So for the next project, which involved picking a narrative moment from one of three given podcast episodes, I determined to try something new. After generating a lot of before, during and after ideas from my chosen podcast and narrowing down the choices with the help of my teachers Lee White and David Hohn, I came up with this toned sketch, using a digital technique similar to pastel:

I like to show the sketch to friends before I explain what it is about, but people usually get it right away: The story, from the Lore podcast, is about a 17th c. witch trial. Christian Shaw, an eleven-year-old Scottish laird’s daughter, accused several family servants and itinerants of having bewitched her. In the end, six people were hung. We don’t know exactly what her motive was or how real her symptoms were, but we do know that many years later visitors found a hole in the wall beside her bed, suggesting that someone was feeding her the nails, rocks and feathers she dry-vomited as the main “proof” that she was bewitched. It horrifies the modern mind to think about the people she accused finding themselves caught up in an a vortex of accusation and hysteria in which anything they said or did would be used against them. I have chosen to portray Christian after the executions, looking up at one of her victims and perhaps facing a moment of self-reckoning.

And then, just for dramatic effect, I created a version in which Christian is fully aware of her actions and unrepentant:

And now I’m off to finish my final project and proceed to Bologna, where I will attend my first Bologna Book Children’s Book Fair. The Bologna Children’s Book Fair is the largest children’s book fair in the world with plenty of opportunity for illustrators, but more about that later. First I have to experience it for myself!

Meanwhile, in case I don’t get to post again before next weekend, Happy Passover and Happy Easter!


*SVS Learn includes a free forum, a subscription video library, and individual, classes with feedback, sold separately. The individual classes are conducted through a private bulletin board and videos posted once a week, so people who live in different time zones can all upload their work and get feedback.

Quick illustration update

Now that the wedding is over, it’s fall, and I’ve got somewhat of a routine going, I thought I’d do a quick illustration update.

I have crammed down so much subject matter during the past, first year of self-instruction that it sometimes seems like I’ve got some serious artistic indigestion. Character design, Photoshop, studying favorite illustrators, marketing, perspective and environment, composition, textures and warp tools, endless experimentations with traditional and digital media, repeat. When I consider that this time last year I hardly knew what a Photoshop layer was, I can see progress. Still, it’s an effort not to count the years it’s likely to take to build a portfolio, compare them to the years I have left to develop a career, and suddenly feel quite sober about it. Then enthusiasm kicks back in and I get back to work.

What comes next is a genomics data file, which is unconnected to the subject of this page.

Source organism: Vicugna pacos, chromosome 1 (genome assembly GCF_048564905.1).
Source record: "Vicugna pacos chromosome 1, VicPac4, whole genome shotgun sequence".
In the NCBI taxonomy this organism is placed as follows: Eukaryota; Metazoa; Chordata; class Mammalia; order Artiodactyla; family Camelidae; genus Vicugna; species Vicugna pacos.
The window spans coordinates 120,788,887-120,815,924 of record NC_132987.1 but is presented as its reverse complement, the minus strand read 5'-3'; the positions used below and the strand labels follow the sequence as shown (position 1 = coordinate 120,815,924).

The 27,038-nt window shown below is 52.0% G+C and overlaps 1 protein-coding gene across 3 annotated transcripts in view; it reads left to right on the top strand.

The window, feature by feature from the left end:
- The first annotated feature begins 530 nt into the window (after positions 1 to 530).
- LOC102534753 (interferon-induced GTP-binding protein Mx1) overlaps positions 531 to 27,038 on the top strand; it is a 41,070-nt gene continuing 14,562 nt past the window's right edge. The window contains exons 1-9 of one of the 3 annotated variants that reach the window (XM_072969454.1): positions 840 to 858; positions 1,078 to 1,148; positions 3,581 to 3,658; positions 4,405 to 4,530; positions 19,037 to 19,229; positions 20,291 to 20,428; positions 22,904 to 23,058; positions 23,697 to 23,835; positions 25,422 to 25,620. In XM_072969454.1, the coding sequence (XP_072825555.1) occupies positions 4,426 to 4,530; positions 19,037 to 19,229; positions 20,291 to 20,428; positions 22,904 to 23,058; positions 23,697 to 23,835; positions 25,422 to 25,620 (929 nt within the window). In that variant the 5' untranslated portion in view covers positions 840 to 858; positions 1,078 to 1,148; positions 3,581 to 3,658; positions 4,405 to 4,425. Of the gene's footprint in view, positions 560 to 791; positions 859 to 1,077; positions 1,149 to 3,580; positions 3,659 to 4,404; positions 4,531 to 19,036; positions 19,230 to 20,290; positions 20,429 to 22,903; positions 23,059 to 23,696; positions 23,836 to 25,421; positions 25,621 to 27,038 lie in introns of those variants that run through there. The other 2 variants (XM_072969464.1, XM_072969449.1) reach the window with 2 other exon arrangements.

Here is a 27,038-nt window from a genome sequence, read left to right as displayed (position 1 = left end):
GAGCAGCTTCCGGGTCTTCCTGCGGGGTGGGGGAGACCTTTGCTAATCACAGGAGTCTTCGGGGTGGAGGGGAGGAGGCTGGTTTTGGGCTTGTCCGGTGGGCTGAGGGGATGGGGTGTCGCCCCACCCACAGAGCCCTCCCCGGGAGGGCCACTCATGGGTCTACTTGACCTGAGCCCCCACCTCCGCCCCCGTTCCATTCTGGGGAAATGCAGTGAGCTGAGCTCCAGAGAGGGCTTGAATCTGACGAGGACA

The little painting above is sort of half-baked (that horizon line!), but I am posting it because it gives some idea where I am right now. I’m trying to keep the technique simple, and to that end I’m mostly just painting one character, in digital watercolor. The text was pure stream-of-consciousness because I wanted to consider how it should look on the page. And although I’ve got state-of-the-art digital watercolor brushes from Kyle Brush (as of this week free with a Photoshop CC subscription, but only available with a subscription), there is still an aspect of watercolor that really just begs for the serendipity of traditional media.

Where is all this going? I still don’t know. But at least it’s going.

Cintiq review

In my last post, I promised to update either my progress on the color comps for Princess Carla of Spaniel or the new Cintiq Pro 16 (a draw-on-screen monitor).

I’ll start with the Cintiq. It’s revolutionary for me, even with its steep learning curve.

First I must list the difficulties, which are fairly well known by now to the digital art community: It has issues with Mac Sierra, with connections and drivers, and with getting the promised 4K screen resolution. For a complete list of problems and fixes, see the Wacom Reddit  board, though Wacom has its own discussion board as well.

I don’t have the Sierra problem because I never upgraded to it, preferring to preserve as much RAM as possible. I will probably have to eventually, but hopefully by then the compatibility issues will be ironed out.

I am, however, having the resolution problem. I’m stuck at 1440 resolution. I have a MacBook Retina Display, which should support 4K.  But I don’t have a USB-C port, and that’s what the Cintiq Pros are set up to use. The Wacom link, an adapter which was included in the box because Wacom knew how new USB-C ports are, doesn’t support 4K. At least not officially. Some people have been able to make it work by ordering special MiniDisplay cables, but I have had no success with that route. Wacom Reddit has more information if you’re trying to troubleshoot this issue, and meanwhile, if I am able to make mine work, I’ll post an update.